Metastatic spine disease is prevalent in cancer victims; 10%–30% of the 1.2 million new patients diagnosed with cancer in the US exhibit spinal metastases. Unfortunately, treatments are limited for these patients, as disseminated disease is often refractory to chemotherapy and is difficult to treat with surgical intervention alone. New animal models that accurately recapitulate the human disease process are needed to study the behavior of metastases in real time.

Methods

In this study the authors report on a cell line that reliably generates bony metastases following intracardiac injection and can be tracked in real time using optical bioluminescence imaging. This line, RBC3, was derived from a metastatic breast adenocarcinoma lesion arising in the osseous spine of a rat following intracardiac injection of MDA-231 human breast cancer cells.

Results

Upon culture and reinjection of RBC3, a statistically significantly increased systemic burden of metastatic tumor was noted. The resultant spine lesions were osteolytic, as demonstrated by small animal CT scanning.

Conclusions

This cell line generates spinal metastases that can be tracked in real time and may serve as a useful tool in the study of metastatic disease in the spine.

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Hormuzdiyar H. Dasenbrock, Stephen P. Juraschek, Lonni R. Schultz, Timothy F. Witham, Daniel M. Sciubba, Jean-Paul Wolinsky, Ziya L. Gokaslan and Ali Bydon

Object

Advocates of minimally invasive discectomy (MID) have promoted this operation as an alternative to open discectomy (OD), arguing that there may be less injury to the paraspinal muscles, decreased postoperative pain, and a faster recovery time. However, a recently published large randomized controlled trial (RCT) comparing these approaches reported inferior relief of leg pain in patients undergoing MID. The authors conducted a meta-analysis to evaluate complications and improvement in leg pain in patients with radiculopathy enrolled in RCTs comparing OD to MID.

Methods

The authors performed a literature search using Medline and EMBASE of studies indexed between January 1990 and January 2011. Predetermined RCT eligibility included the usage of tubular retractors during MID, a minimum follow-up duration of 1 year, and quantification of pain with the visual analog scale (VAS). Trials that only evaluated patients with recurrent disc herniation were excluded. Data on operative parameters, complications, and VAS scores of leg pain were extracted by 2 investigators. A meta-analysis was performed assuming random effects to determine the difference in mean change for continuous outcomes and the risk ratio for binary outcomes.

Results

Six trials comprising 837 patients (of whom 388 were randomized to MID and 449 were randomized to OD) were included. The mean operative time was 49 minutes during MID and 44 minutes during OD; this difference was not statistically significant. Incidental durotomies occurred significantly more frequently during MID (5.67% compared with 2.90% for OD; RR 2.05, 95% CI 1.05–3.98). Intraoperative complications (incidental durotomies and nerve root injuries) were also significantly more common in patients undergoing MID (RR 2.01, 95% CI 1.07–3.77). The mean preoperative VAS score for leg pain was 6.9 in patients randomized to MID and 7.2 in those randomized to OD. With long-term follow-up (1–2 years postoperatively), the mean VAS score improved to 1.6 in both the MID and OD cohorts. There was no significant difference in relief of leg pain between the 2 approaches with either short-term follow-up (2–3 months postoperatively, 0.81 points on the VAS, 95% CI −4.71 to 6.32) or long-term follow-up (2.64 on the VAS, 95% CI −2.15 to 7.43). Reoperation for recurrent herniation was more common in patients randomized to the MID group (8.50% compared with 5.35% in patients randomized to the OD group), but this difference was not statistically significant (RR 1.56, 95% CI 0.92–2.66). Total complications did not differ significantly between the operations (RR 1.50, 95% CI 0.97–2.33).

Conclusions

The current evidence suggests that both OD and MID lead to a substantial and equivalent long-term improvement in leg pain. Adequate decompression, regardless of the operative approach used, may be the primary determinant of pain relief—the major complaint of many patients with radiculopathy. Incidental durotomies occurred significantly more frequently during MID, but total complications did not differ between the techniques.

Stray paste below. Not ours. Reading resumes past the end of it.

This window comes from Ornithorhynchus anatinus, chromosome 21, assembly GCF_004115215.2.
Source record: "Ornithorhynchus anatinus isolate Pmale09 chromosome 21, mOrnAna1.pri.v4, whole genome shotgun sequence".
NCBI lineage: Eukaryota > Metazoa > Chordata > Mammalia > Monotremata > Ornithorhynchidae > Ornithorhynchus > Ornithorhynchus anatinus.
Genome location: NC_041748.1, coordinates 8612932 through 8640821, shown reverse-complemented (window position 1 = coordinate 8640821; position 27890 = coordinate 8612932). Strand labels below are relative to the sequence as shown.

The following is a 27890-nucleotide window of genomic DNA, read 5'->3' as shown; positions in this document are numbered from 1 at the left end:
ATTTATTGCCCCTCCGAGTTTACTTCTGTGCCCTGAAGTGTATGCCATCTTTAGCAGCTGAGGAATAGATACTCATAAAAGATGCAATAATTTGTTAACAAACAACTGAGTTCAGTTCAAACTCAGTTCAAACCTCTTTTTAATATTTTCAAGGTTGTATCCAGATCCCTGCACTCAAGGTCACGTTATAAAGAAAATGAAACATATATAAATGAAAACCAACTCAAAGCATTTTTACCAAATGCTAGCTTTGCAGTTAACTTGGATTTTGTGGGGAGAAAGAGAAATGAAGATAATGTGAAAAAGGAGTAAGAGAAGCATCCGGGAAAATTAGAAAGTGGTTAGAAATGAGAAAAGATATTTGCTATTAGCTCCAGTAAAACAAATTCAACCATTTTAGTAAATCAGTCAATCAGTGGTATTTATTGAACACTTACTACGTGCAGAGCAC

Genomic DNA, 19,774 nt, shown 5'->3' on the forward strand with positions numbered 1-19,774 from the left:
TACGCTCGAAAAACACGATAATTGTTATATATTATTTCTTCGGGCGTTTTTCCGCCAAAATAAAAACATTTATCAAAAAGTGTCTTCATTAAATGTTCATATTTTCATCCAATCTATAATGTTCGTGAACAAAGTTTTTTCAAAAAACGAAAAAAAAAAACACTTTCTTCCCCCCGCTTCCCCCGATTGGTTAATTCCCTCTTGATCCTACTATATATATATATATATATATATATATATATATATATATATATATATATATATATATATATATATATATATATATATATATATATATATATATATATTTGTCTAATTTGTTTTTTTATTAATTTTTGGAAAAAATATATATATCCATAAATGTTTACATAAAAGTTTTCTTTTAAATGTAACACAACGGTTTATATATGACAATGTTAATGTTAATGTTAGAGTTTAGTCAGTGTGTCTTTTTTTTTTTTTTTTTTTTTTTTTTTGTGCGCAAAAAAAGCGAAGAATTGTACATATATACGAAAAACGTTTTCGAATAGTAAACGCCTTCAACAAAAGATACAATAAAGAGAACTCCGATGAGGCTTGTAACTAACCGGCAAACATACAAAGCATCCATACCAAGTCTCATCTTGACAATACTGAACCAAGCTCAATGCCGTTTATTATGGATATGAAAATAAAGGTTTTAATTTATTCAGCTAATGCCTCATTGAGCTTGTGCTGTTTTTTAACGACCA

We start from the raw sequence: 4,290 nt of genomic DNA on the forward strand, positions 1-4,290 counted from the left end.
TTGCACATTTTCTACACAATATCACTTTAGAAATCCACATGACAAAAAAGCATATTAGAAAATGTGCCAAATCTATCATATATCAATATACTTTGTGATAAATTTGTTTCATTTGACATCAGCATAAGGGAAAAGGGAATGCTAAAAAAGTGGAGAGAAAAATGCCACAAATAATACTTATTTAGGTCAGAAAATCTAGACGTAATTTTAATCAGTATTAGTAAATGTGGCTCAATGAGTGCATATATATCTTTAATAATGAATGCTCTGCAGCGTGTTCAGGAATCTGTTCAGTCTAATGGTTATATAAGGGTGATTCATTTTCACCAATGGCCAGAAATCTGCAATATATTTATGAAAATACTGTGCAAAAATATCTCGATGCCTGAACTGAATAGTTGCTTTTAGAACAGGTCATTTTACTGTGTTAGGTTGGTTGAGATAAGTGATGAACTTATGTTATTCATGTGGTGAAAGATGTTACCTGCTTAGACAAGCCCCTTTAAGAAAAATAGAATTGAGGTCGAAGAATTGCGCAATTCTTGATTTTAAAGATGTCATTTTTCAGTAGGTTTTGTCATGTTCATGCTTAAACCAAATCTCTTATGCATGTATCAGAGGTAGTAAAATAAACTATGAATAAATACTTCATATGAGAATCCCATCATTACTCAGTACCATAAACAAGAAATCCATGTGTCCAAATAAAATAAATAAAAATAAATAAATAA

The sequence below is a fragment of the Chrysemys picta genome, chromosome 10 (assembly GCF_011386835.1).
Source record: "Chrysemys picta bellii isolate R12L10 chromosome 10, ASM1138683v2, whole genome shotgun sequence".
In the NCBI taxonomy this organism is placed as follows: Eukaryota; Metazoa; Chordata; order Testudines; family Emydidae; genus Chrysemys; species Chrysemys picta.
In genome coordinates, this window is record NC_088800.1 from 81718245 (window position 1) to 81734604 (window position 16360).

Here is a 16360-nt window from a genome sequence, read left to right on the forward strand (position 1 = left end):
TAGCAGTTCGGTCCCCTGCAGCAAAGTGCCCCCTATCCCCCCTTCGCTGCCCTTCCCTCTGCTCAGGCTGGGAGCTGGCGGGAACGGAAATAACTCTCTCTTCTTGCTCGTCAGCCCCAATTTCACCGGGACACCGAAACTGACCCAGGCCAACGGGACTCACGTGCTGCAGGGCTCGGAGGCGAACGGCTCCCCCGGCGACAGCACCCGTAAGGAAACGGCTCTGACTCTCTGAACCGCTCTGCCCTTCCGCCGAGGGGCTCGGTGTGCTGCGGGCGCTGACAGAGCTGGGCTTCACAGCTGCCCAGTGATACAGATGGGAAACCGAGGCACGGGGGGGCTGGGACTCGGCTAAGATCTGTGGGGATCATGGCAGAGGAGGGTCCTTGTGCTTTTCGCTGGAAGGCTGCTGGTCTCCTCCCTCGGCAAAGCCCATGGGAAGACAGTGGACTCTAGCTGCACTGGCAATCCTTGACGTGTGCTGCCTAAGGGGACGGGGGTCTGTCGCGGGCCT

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Camilo A. Molina, Rachel Sarabia-Estrada, Ziya L. Gokaslan, Timothy F. Witham, Ali Bydon, Jean-Paul Wolinsky and Daniel M. Sciubba

Object

Recombinant human bone morphogenetic proteins (rhBMPs) are FDA-approved for specific spinal fusion procedures, but their use is contraindicated in spine tumor resection beds because of an unclear interaction between tumor tissue and such growth factors. Interestingly, a number of studies have suggested that BMPs may slow the growth of adenocarcinomas in vitro, and these lesions represent the majority of bony spine tumors. In this study, the authors hypothesized that rhBMP-2 placed in an intraosseous spine tumor in the rat could suppress tumor and delay the onset of paresis in such animals.

Methods

Twenty-six female nude athymic rats were randomized into an experimental group (Group 1) or a positive control group (Group 2). Group 1 (tumor + 15 μg rhBMP-2 sponge, 13 rats) underwent transperitoneal exposure and implantation of breast adenocarcinoma (CRL-1666) into the L-6 spine segment, followed by the implantation of a bovine collagen sponge impregnated with 15 μg of rhBMP-2. Group 2 (tumor + 0.9% NaCl sponge, 13 rats) underwent transperitoneal exposure and tumor implantation in the lumbar spine but no local treatment with rhBMP-2. An additional 8 animals were randomized into 2 negative control groups (Groups 3 and 4). Group 3 (15 μg rhBMP-2 sponge, 4 rats) and Group 4 (0.9% NaCl sponge, 4 rats) underwent transperitoneal exposure of the lumbar spine along with the implantation of rhBMP-2– and saline-impregnated bovine collagen sponges, respectively. Neither of the negative control groups was implanted with tumor. The Basso-Beattie-Bresnahan (BBB) scale was used to monitor daily motor function regression and the time to paresis (BBB score ≤ 7).

Results

In comparison with the positive control animals (Group 2), the experimental animals (Group 1) had statistically significant longer mean (25.8 ± 12.2 vs 13 ± 1.4 days, p ≤ 0.001) and median (20 vs 13 days) times to paresis. In addition, the median survival time was significantly longer in the experimental animals (20 vs 13.5 days, p ≤ 0.0001). Histopathological analysis demonstrated bone growth and tumor inhibition in the experimental animals, whereas bone destruction and cord compression were observed in the positive control animals. Neither of the negative control groups (Groups 3 and 4) demonstrated any evidence of neurological deterioration, morbidity, or cord compromise on either gross or histological analysis.

Conclusions

This study shows that the local administration of rhBMP-2 (15 μg, 10 μl of 1.5-mg/ml solution) in a rat spine tumor model of breast cancer not only fails to stimulate local tumor growth, but also decreases local tumor growth and delays the onset of paresis in rats. This preclinical experiment is the first to show that the local placement of rhBMP-2 in a spine tumor bed may slow tumor progression and delay associated neurological decline.